The recent tragedy of nine lives allegedly taken by a young man with an apparent hatred for certain kinds of individuals is one example of a much broader issue, in my (humble) opinion. I believe we are facing some of our own 'errors in judgment' regarding how we, as a collective society, ultimately raise our children. I believe it is about what we (adults, parents, teachers, etc.) fail to instill in our children that is haunting us.
We allow them too much access to things that mesmerize, hypnotize, and otherwise flood their vulnerable minds with subject matter that is not conducive to teaching them some of the many far more positive, honorable, and noble attributes that they could aspire to.
However, I hope that all of us can learn what it really means to strive to abolish all hatred from our social fabric. First of all, of course, we might have to define what "hatred" means, as it relates to everyday life and everyday people and everyday situations and everyday struggles and stresses and frustrations...and...people who won't listen...and...people who don't obey the rules...and...people who think, look, behave in ways we might 'disapprove' of...and...people with emotional, mental, physical, psychological or other 'illnesses', 'syndromes', 'disorders', etc.
Secondly, I think we need to look at ourselves in the mirror, to see if we are harboring any kind of hatred within that needs to be addressed and ultimately abolished, once we fully understand what 'hatred' means in the grand scheme of things. Am I silently harboring hatred for any persons? For any particular kind of persons? For any specific behaviors? For any particular appearances? For any religious choices? For any mental, emotional, or other illnesses? For any personal choices? Of course, it can become difficult to know where to stop...or, perhaps we should NEVER stop trying to abolish hatred! Or...maybe it would be too difficult. Can't we just hate those we want to hate? Again...how do we define hatred?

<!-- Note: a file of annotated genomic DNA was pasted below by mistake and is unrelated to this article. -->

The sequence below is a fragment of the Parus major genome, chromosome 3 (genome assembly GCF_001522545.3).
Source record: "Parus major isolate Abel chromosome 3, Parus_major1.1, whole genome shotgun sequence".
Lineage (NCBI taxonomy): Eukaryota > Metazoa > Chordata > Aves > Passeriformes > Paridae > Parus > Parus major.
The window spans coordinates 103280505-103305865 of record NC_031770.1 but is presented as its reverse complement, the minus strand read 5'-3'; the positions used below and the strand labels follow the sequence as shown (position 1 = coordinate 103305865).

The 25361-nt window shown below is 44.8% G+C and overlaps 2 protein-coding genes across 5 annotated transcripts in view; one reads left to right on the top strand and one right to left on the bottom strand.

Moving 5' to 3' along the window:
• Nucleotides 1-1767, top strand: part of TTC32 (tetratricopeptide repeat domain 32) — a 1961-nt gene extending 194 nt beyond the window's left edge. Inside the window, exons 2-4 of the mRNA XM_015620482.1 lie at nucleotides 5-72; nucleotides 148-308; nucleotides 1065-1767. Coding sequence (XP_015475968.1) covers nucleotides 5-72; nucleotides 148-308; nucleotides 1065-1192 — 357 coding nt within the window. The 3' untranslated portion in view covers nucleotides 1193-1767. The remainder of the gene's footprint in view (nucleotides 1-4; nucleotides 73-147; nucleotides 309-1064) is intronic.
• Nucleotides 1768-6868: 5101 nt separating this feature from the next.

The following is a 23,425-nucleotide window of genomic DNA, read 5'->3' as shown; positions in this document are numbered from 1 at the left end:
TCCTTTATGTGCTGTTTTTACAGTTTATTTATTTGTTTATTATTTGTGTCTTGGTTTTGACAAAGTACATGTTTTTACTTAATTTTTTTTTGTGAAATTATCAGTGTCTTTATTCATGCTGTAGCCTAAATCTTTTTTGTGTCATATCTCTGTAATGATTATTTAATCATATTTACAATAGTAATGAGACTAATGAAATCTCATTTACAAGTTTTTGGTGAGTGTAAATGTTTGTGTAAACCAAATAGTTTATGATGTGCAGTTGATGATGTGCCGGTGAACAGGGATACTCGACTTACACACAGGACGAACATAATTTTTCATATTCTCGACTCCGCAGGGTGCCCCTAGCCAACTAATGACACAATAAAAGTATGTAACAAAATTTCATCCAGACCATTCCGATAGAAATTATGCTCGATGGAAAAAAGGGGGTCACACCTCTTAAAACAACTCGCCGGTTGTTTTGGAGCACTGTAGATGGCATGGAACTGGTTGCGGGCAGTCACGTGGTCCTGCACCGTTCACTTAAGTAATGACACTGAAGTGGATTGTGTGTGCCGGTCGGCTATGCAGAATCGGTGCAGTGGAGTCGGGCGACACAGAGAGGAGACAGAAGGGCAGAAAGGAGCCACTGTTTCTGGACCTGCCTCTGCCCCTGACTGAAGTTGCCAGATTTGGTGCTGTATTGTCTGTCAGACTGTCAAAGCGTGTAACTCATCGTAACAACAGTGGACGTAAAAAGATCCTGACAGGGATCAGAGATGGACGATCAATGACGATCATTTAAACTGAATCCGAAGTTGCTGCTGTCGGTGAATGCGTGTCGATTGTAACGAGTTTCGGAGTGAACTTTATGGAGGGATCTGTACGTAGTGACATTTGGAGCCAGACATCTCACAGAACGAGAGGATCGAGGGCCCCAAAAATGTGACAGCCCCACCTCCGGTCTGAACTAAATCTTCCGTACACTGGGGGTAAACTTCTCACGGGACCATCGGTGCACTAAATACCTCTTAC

President Barack Obama used the "N" word in an interview or podcast relating to the tragedy in South Carolina; some feel he used it to make a point, others say he used it more casually. I think his real point is that simply striving for "political-correctness" with regard to certain words, phrases, or even philosophical goals or aspirations or dreams can never be enough to actually make things fully and truly embedded in society's DNA, in society's collective and individual thinking and resulting behaviors. It takes years, decades, perhaps centuries for some things to change...if they can change at all, that is.
So, IS it nearly enough to simply remove just one symbol of hatred in America?
What about the many other symbols of hatred America still 'embraces'? I can't say I could make a list of them, but surely there are others, as we know that many things in America's past could be associated with some form of hatred, and there are still numerous 'historical reminders' of many of them throughout the nation. Do we need to remove them all? Do we need legislators to make new laws about them? Do we need to continue the empty 'politically-correct-means-it's-ok' mentality?
Or...is it more important that we just learn to remove what they represent...from within ourselves?